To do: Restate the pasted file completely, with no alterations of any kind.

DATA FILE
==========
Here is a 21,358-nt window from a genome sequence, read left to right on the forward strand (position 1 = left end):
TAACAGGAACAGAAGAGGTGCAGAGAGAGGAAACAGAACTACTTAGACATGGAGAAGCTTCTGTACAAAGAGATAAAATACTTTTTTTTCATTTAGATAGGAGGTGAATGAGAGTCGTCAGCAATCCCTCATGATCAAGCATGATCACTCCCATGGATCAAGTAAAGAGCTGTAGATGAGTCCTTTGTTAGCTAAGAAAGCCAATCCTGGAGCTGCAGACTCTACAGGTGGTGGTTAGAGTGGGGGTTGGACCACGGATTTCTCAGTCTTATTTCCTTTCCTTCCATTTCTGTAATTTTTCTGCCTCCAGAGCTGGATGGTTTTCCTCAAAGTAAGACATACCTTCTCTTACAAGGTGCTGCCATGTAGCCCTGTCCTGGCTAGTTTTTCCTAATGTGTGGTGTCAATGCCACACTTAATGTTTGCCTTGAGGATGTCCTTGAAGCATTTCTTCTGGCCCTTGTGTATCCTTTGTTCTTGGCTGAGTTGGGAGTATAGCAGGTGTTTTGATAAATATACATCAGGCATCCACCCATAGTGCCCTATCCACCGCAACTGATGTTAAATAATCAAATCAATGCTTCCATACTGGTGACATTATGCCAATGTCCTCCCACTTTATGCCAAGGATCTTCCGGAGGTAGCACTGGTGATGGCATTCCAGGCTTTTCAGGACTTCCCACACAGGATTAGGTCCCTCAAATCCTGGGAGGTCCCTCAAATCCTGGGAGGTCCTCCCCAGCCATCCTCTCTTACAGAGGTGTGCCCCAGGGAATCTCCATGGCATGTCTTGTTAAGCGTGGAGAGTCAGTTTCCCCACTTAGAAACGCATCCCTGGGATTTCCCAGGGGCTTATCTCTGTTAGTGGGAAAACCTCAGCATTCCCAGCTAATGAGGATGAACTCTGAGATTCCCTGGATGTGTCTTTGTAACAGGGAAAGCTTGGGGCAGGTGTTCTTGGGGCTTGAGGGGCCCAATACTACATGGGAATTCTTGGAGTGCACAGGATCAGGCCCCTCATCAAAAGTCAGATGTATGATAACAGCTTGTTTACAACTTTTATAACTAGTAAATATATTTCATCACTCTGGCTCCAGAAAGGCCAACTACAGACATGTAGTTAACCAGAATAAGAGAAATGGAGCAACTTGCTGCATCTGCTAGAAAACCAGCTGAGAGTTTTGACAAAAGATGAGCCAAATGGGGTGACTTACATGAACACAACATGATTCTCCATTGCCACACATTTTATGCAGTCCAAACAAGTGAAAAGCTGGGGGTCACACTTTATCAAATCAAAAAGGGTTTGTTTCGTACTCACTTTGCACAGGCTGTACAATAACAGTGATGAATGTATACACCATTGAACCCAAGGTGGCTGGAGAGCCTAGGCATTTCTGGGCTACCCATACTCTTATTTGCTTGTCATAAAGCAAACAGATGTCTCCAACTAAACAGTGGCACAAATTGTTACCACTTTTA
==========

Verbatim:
Here is a 21,358-nt window from a genome sequence, read left to right on the forward strand (position 1 = left end):
TAACAGGAACAGAAGAGGTGCAGAGAGAGGAAACAGAACTACTTAGACATGGAGAAGCTTCTGTACAAAGAGATAAAATACTTTTTTTTCATTTAGATAGGAGGTGAATGAGAGTCGTCAGCAATCCCTCATGATCAAGCATGATCACTCCCATGGATCAAGTAAAGAGCTGTAGATGAGTCCTTTGTTAGCTAAGAAAGCCAATCCTGGAGCTGCAGACTCTACAGGTGGTGGTTAGAGTGGGGGTTGGACCACGGATTTCTCAGTCTTATTTCCTTTCCTTCCATTTCTGTAATTTTTCTGCCTCCAGAGCTGGATGGTTTTCCTCAAAGTAAGACATACCTTCTCTTACAAGGTGCTGCCATGTAGCCCTGTCCTGGCTAGTTTTTCCTAATGTGTGGTGTCAATGCCACACTTAATGTTTGCCTTGAGGATGTCCTTGAAGCATTTCTTCTGGCCCTTGTGTATCCTTTGTTCTTGGCTGAGTTGGGAGTATAGCAGGTGTTTTGATAAATATACATCAGGCATCCACCCATAGTGCCCTATCCACCGCAACTGATGTTAAATAATCAAATCAATGCTTCCATACTGGTGACATTATGCCAATGTCCTCCCACTTTATGCCAAGGATCTTCCGGAGGTAGCACTGGTGATGGCATTCCAGGCTTTTCAGGACTTCCCACACAGGATTAGGTCCCTCAAATCCTGGGAGGTCCCTCAAATCCTGGGAGGTCCTCCCCAGCCATCCTCTCTTACAGAGGTGTGCCCCAGGGAATCTCCATGGCATGTCTTGTTAAGCGTGGAGAGTCAGTTTCCCCACTTAGAAACGCATCCCTGGGATTTCCCAGGGGCTTATCTCTGTTAGTGGGAAAACCTCAGCATTCCCAGCTAATGAGGATGAACTCTGAGATTCCCTGGATGTGTCTTTGTAACAGGGAAAGCTTGGGGCAGGTGTTCTTGGGGCTTGAGGGGCCCAATACTACATGGGAATTCTTGGAGTGCACAGGATCAGGCCCCTCATCAAAAGTCAGATGTATGATAACAGCTTGTTTACAACTTTTATAACTAGTAAATATATTTCATCACTCTGGCTCCAGAAAGGCCAACTACAGACATGTAGTTAACCAGAATAAGAGAAATGGAGCAACTTGCTGCATCTGCTAGAAAACCAGCTGAGAGTTTTGACAAAAGATGAGCCAAATGGGGTGACTTACATGAACACAACATGATTCTCCATTGCCACACATTTTATGCAGTCCAAACAAGTGAAAAGCTGGGGGTCACACTTTATCAAATCAAAAAGGGTTTGTTTCGTACTCACTTTGCACAGGCTGTACAATAACAGTGATGAATGTATACACCATTGAACCCAAGGTGGCTGGAGAGCCTAGGCATTTCTGGGCTACCCATACTCTTATTTGCTTGTCATAAAGCAAACAGATGTCTCCAACTAAACAGTGGCACAAATTGTTACCACTTTTA